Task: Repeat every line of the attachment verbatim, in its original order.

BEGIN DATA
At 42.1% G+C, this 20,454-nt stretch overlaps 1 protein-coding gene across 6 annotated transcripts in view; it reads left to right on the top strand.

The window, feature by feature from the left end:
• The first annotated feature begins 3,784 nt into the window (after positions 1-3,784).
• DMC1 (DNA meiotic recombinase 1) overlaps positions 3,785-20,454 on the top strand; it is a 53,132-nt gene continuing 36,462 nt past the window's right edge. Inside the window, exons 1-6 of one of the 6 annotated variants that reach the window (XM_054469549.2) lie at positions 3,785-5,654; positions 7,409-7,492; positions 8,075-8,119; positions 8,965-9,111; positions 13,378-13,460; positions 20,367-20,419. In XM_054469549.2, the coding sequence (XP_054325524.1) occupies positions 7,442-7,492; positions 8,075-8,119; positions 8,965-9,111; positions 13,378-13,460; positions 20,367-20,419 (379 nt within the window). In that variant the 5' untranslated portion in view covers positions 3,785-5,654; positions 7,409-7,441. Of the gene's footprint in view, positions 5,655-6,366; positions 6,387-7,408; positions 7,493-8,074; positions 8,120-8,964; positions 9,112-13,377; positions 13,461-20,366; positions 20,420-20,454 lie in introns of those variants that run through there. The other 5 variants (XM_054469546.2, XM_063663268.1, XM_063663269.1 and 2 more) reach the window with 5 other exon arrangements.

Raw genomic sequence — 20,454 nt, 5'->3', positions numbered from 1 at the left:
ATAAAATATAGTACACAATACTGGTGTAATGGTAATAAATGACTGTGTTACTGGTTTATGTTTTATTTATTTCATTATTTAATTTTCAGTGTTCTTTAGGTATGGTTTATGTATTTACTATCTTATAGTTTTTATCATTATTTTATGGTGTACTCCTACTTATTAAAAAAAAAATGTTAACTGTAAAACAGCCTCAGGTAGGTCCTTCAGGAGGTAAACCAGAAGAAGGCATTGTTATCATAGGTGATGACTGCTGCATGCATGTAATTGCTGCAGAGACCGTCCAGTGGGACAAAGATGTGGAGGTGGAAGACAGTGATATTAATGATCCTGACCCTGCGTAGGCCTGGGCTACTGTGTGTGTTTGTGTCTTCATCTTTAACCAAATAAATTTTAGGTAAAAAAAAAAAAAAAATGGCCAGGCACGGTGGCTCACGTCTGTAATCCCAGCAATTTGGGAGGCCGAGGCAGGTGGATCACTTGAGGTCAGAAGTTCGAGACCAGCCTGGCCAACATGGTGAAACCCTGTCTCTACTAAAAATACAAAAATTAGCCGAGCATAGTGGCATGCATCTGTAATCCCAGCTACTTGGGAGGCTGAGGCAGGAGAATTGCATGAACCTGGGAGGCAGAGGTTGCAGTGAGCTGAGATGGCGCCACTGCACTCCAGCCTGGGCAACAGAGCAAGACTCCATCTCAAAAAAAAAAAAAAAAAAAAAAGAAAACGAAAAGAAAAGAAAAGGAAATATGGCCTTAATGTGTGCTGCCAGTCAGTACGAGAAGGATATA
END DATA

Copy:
At 42.1% G+C, this 20,454-nt stretch overlaps 1 protein-coding gene across 6 annotated transcripts in view; it reads left to right on the top strand.

The window, feature by feature from the left end:
• The first annotated feature begins 3,784 nt into the window (after positions 1-3,784).
• DMC1 (DNA meiotic recombinase 1) overlaps positions 3,785-20,454 on the top strand; it is a 53,132-nt gene continuing 36,462 nt past the window's right edge. Inside the window, exons 1-6 of one of the 6 annotated variants that reach the window (XM_054469549.2) lie at positions 3,785-5,654; positions 7,409-7,492; positions 8,075-8,119; positions 8,965-9,111; positions 13,378-13,460; positions 20,367-20,419. In XM_054469549.2, the coding sequence (XP_054325524.1) occupies positions 7,442-7,492; positions 8,075-8,119; positions 8,965-9,111; positions 13,378-13,460; positions 20,367-20,419 (379 nt within the window). In that variant the 5' untranslated portion in view covers positions 3,785-5,654; positions 7,409-7,441. Of the gene's footprint in view, positions 5,655-6,366; positions 6,387-7,408; positions 7,493-8,074; positions 8,120-8,964; positions 9,112-13,377; positions 13,461-20,366; positions 20,420-20,454 lie in introns of those variants that run through there. The other 5 variants (XM_054469546.2, XM_063663268.1, XM_063663269.1 and 2 more) reach the window with 5 other exon arrangements.

Raw genomic sequence — 20,454 nt, 5'->3', positions numbered from 1 at the left:
ATAAAATATAGTACACAATACTGGTGTAATGGTAATAAATGACTGTGTTACTGGTTTATGTTTTATTTATTTCATTATTTAATTTTCAGTGTTCTTTAGGTATGGTTTATGTATTTACTATCTTATAGTTTTTATCATTATTTTATGGTGTACTCCTACTTATTAAAAAAAAAATGTTAACTGTAAAACAGCCTCAGGTAGGTCCTTCAGGAGGTAAACCAGAAGAAGGCATTGTTATCATAGGTGATGACTGCTGCATGCATGTAATTGCTGCAGAGACCGTCCAGTGGGACAAAGATGTGGAGGTGGAAGACAGTGATATTAATGATCCTGACCCTGCGTAGGCCTGGGCTACTGTGTGTGTTTGTGTCTTCATCTTTAACCAAATAAATTTTAGGTAAAAAAAAAAAAAAAATGGCCAGGCACGGTGGCTCACGTCTGTAATCCCAGCAATTTGGGAGGCCGAGGCAGGTGGATCACTTGAGGTCAGAAGTTCGAGACCAGCCTGGCCAACATGGTGAAACCCTGTCTCTACTAAAAATACAAAAATTAGCCGAGCATAGTGGCATGCATCTGTAATCCCAGCTACTTGGGAGGCTGAGGCAGGAGAATTGCATGAACCTGGGAGGCAGAGGTTGCAGTGAGCTGAGATGGCGCCACTGCACTCCAGCCTGGGCAACAGAGCAAGACTCCATCTCAAAAAAAAAAAAAAAAAAAAAAGAAAACGAAAAGAAAAGAAAAGGAAATATGGCCTTAATGTGTGCTGCCAGTCAGTACGAGAAGGATATA